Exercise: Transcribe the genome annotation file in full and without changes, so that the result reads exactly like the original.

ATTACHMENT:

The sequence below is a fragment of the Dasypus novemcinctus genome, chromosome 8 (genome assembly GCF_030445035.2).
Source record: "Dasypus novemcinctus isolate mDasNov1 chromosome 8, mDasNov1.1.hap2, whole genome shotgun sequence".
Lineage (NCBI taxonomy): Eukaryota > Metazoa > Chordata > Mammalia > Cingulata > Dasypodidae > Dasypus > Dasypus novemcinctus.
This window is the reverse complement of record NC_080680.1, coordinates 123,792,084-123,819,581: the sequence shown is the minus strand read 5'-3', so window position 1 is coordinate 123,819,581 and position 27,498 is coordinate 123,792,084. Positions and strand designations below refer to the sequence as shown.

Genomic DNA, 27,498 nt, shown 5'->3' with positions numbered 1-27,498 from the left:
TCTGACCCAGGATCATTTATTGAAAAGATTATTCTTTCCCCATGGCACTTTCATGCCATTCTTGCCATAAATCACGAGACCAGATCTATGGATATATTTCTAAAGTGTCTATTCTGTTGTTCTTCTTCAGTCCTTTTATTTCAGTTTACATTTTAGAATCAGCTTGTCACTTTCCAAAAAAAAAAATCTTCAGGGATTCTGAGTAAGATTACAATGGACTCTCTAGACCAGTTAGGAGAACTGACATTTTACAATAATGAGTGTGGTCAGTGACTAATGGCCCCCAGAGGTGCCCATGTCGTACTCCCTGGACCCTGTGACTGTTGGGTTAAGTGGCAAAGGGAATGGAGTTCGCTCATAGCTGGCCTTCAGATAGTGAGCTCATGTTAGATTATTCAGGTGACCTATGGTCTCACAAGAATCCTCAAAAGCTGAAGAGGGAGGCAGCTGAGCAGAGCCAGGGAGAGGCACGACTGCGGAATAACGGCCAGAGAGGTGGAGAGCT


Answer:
The sequence below is a fragment of the Dasypus novemcinctus genome, chromosome 8 (genome assembly GCF_030445035.2).
Source record: "Dasypus novemcinctus isolate mDasNov1 chromosome 8, mDasNov1.1.hap2, whole genome shotgun sequence".
Lineage (NCBI taxonomy): Eukaryota > Metazoa > Chordata > Mammalia > Cingulata > Dasypodidae > Dasypus > Dasypus novemcinctus.
This window is the reverse complement of record NC_080680.1, coordinates 123,792,084-123,819,581: the sequence shown is the minus strand read 5'-3', so window position 1 is coordinate 123,819,581 and position 27,498 is coordinate 123,792,084. Positions and strand designations below refer to the sequence as shown.

Genomic DNA, 27,498 nt, shown 5'->3' with positions numbered 1-27,498 from the left:
TCTGACCCAGGATCATTTATTGAAAAGATTATTCTTTCCCCATGGCACTTTCATGCCATTCTTGCCATAAATCACGAGACCAGATCTATGGATATATTTCTAAAGTGTCTATTCTGTTGTTCTTCTTCAGTCCTTTTATTTCAGTTTACATTTTAGAATCAGCTTGTCACTTTCCAAAAAAAAAAATCTTCAGGGATTCTGAGTAAGATTACAATGGACTCTCTAGACCAGTTAGGAGAACTGACATTTTACAATAATGAGTGTGGTCAGTGACTAATGGCCCCCAGAGGTGCCCATGTCGTACTCCCTGGACCCTGTGACTGTTGGGTTAAGTGGCAAAGGGAATGGAGTTCGCTCATAGCTGGCCTTCAGATAGTGAGCTCATGTTAGATTATTCAGGTGACCTATGGTCTCACAAGAATCCTCAAAAGCTGAAGAGGGAGGCAGCTGAGCAGAGCCAGGGAGAGGCACGACTGCGGAATAACGGCCAGAGAGGTGGAGAGCT